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In the days before unveiling his latest installation Field of Light: Avenue of Honour, artist Bruce Munro was painting in his studio in rural England. “It’s really therapeutic,” he says, “squeezing paint out of tubes and just playing around with it. It’s a good deal of fun.”

Such experiments are a bit of a departure for Munro, who is best known for his site-specific installations, sweeping landscapes that transform the mundane—fiber optic cables, CDs, clothespins—into see-it-to-believe-it experiences.

With his latest Field of Light installation, which opens October 4 in Albany, Western Australia, brings more than 16,000 glowing spheres—almost like dandelion puffs in size and shape—to the very shores where some 41,000 Anzac (Australian and New Zealand Army Corps) soldiers departed to fight in WWI, in a free public exhibition. For the artist, it’s a reflection on time, space, and memory—and the emotional power of place.

“The fear they must have felt, and the bravery—it’s just beyond belief isn’t it,” Munro said of the soldiers who left from Albany between 1914 and 1918, the centenary of which the installation honors. (It was commissioned by FORM, a cultural non-profit in Western Australia.) “It’s a cathartic installation. It should stand for peace and reconciliation, but also allow people to commemorate their loved ones: men and women whose spirits should have been in their homeland flourishing and not being fodder for the cannons.”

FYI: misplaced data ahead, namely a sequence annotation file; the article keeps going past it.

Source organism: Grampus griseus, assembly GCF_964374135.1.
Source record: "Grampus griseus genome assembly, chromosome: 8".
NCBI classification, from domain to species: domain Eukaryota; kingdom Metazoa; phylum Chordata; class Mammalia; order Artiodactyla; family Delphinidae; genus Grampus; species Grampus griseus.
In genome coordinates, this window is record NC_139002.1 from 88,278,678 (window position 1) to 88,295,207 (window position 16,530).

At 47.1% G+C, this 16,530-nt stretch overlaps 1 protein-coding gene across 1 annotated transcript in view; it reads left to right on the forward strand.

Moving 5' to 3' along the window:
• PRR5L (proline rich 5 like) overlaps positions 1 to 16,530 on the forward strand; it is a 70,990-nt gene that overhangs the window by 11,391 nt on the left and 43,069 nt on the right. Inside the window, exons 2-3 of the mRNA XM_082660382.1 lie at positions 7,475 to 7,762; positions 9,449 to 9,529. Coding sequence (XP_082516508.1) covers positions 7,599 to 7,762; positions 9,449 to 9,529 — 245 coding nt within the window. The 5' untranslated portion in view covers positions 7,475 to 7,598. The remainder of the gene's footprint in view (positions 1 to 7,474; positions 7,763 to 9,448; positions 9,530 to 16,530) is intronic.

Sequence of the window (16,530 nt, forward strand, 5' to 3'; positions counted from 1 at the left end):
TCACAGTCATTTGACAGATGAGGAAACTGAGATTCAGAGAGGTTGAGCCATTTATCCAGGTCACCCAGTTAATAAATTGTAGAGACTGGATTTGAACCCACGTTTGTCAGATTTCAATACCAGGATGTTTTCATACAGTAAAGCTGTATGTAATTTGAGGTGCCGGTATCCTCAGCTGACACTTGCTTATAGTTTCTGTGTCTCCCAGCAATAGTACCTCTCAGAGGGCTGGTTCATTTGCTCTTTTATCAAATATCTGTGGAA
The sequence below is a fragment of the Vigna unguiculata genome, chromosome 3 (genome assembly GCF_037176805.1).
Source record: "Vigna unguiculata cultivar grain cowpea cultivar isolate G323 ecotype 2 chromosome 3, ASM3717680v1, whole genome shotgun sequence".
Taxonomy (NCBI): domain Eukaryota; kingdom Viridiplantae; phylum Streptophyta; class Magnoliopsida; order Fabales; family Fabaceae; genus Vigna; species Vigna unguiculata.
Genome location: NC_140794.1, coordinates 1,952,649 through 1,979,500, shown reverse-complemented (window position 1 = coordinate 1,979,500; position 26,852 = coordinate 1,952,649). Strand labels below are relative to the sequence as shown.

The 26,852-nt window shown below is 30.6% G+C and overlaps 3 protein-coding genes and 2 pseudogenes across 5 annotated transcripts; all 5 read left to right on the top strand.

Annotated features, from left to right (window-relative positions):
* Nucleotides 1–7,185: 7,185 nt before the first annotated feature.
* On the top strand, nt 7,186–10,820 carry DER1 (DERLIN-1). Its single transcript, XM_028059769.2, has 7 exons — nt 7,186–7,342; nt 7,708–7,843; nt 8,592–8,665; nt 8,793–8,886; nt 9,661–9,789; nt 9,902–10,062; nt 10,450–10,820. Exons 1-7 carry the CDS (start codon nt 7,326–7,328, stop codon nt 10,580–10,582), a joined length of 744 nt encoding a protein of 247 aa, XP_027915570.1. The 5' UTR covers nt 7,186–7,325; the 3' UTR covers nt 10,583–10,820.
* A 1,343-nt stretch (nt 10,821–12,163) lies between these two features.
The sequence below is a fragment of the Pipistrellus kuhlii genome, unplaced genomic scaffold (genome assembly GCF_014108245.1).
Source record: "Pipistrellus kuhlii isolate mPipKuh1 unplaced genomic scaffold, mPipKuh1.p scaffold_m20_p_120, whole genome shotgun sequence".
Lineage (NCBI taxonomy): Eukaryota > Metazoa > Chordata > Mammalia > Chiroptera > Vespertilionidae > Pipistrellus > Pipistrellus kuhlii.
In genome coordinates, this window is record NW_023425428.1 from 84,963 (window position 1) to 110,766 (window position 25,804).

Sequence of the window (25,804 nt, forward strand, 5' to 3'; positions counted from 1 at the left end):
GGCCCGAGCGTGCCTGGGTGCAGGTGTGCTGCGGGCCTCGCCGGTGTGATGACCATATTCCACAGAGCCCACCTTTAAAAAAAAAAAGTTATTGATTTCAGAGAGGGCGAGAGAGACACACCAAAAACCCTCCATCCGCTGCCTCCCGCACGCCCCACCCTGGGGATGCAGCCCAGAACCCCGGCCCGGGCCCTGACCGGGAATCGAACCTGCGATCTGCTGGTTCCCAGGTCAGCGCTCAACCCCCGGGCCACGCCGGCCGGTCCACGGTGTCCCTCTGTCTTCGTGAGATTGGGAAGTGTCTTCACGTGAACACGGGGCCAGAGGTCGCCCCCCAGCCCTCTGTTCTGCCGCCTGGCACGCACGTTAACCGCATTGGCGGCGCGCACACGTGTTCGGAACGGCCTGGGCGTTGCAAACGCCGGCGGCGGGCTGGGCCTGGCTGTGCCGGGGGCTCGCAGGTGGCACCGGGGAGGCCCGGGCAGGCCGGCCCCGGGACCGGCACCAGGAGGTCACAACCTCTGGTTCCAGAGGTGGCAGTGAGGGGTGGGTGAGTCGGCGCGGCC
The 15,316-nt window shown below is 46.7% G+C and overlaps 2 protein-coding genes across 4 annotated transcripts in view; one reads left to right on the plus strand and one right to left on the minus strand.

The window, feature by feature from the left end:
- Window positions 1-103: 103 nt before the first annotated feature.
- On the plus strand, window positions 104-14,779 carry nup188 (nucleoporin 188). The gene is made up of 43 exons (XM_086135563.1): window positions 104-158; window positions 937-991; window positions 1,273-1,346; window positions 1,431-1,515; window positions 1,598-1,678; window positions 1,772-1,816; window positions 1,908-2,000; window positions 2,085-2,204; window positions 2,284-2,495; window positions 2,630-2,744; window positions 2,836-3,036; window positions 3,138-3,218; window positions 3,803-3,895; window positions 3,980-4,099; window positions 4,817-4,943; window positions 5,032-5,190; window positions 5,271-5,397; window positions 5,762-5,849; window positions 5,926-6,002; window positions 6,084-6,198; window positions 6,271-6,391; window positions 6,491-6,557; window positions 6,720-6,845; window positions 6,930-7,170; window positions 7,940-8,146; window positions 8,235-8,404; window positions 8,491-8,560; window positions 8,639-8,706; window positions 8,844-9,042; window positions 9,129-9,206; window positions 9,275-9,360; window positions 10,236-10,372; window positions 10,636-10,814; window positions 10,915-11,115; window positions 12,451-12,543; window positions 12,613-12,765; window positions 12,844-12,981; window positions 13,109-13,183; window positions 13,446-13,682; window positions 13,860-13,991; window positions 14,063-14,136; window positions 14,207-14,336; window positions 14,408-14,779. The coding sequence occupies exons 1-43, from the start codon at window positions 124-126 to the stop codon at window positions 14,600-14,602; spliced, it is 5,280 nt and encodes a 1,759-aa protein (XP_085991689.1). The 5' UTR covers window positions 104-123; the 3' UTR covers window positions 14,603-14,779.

The project is the latest in a series inspired by a 1992 trip to Uluru, the natural wonder in Australia’s Northern Territory when the artist tried to capture his experience of the site in his sketchbooks. “I find the landscape is a place that brings me back to myself,” Munro said of nature’s pull. Over the years, his investigations have grown, to the point where it requires a team to install each work—in fact, when we spoke, Munro’s wife and daughters were onsite in Albany, working on the Avenue of Honour installation.

Such projects may take a small army of volunteers to create, but that’s only just the beginning. With work like this, Munro said, each and every visitor brings their own experience to the artwork, as it itself constantly shifts from minute to minute and depending on the vantage point.

“It’s about human contact, it’s a time-based thing,” says Munro. That’s why it’s so important to experience his work—whether in Albany or in his upcoming installation at the Montalvo Arts Center, also opening in October—in person, he said. “Art is a language that’s beyond other forms of language. It’s different. Travel is a language, too, isn’t it?”

Translating that language into an experience to be shared with others is at the heart of Munro’s installations. “All I’m trying to do is get to the experience, the essence of what it was like to be in that place,” he said. Which sounds like reason enough to go ahead and book a plane ticket.

"Field of Light: Avenue of Honour" runs from October 4, 2018 through April 25, 2019. For more information visit


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